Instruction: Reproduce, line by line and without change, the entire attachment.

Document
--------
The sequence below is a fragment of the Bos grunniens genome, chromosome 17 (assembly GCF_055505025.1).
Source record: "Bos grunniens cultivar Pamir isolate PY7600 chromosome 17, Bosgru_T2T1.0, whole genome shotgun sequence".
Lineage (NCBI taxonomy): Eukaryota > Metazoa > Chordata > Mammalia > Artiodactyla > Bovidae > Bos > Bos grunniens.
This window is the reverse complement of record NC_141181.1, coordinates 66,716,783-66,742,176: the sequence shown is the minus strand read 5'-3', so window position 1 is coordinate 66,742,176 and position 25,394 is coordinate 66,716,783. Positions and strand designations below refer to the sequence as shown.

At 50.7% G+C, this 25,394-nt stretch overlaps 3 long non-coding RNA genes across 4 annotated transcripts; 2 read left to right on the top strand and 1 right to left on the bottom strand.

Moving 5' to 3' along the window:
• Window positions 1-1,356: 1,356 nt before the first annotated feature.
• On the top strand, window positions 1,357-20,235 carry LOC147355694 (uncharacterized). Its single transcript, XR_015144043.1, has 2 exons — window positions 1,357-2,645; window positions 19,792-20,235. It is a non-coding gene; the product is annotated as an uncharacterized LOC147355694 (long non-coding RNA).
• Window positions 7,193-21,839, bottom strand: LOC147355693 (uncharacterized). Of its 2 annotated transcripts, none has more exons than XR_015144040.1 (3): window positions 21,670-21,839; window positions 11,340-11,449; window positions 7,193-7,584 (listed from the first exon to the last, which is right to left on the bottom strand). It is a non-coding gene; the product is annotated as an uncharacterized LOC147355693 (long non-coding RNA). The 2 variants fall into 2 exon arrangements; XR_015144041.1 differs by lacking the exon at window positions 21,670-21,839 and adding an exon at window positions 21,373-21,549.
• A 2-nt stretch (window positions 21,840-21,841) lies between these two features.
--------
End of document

The sequence below is a fragment of the Bos grunniens genome, chromosome 17 (assembly GCF_055505025.1).
Source record: "Bos grunniens cultivar Pamir isolate PY7600 chromosome 17, Bosgru_T2T1.0, whole genome shotgun sequence".
Lineage (NCBI taxonomy): Eukaryota > Metazoa > Chordata > Mammalia > Artiodactyla > Bovidae > Bos > Bos grunniens.
This window is the reverse complement of record NC_141181.1, coordinates 66,716,783-66,742,176: the sequence shown is the minus strand read 5'-3', so window position 1 is coordinate 66,742,176 and position 25,394 is coordinate 66,716,783. Positions and strand designations below refer to the sequence as shown.

At 50.7% G+C, this 25,394-nt stretch overlaps 3 long non-coding RNA genes across 4 annotated transcripts; 2 read left to right on the top strand and 1 right to left on the bottom strand.

Moving 5' to 3' along the window:
• Window positions 1-1,356: 1,356 nt before the first annotated feature.
• On the top strand, window positions 1,357-20,235 carry LOC147355694 (uncharacterized). Its single transcript, XR_015144043.1, has 2 exons — window positions 1,357-2,645; window positions 19,792-20,235. It is a non-coding gene; the product is annotated as an uncharacterized LOC147355694 (long non-coding RNA).
• Window positions 7,193-21,839, bottom strand: LOC147355693 (uncharacterized). Of its 2 annotated transcripts, none has more exons than XR_015144040.1 (3): window positions 21,670-21,839; window positions 11,340-11,449; window positions 7,193-7,584 (listed from the first exon to the last, which is right to left on the bottom strand). It is a non-coding gene; the product is annotated as an uncharacterized LOC147355693 (long non-coding RNA). The 2 variants fall into 2 exon arrangements; XR_015144041.1 differs by lacking the exon at window positions 21,670-21,839 and adding an exon at window positions 21,373-21,549.
• A 2-nt stretch (window positions 21,840-21,841) lies between these two features.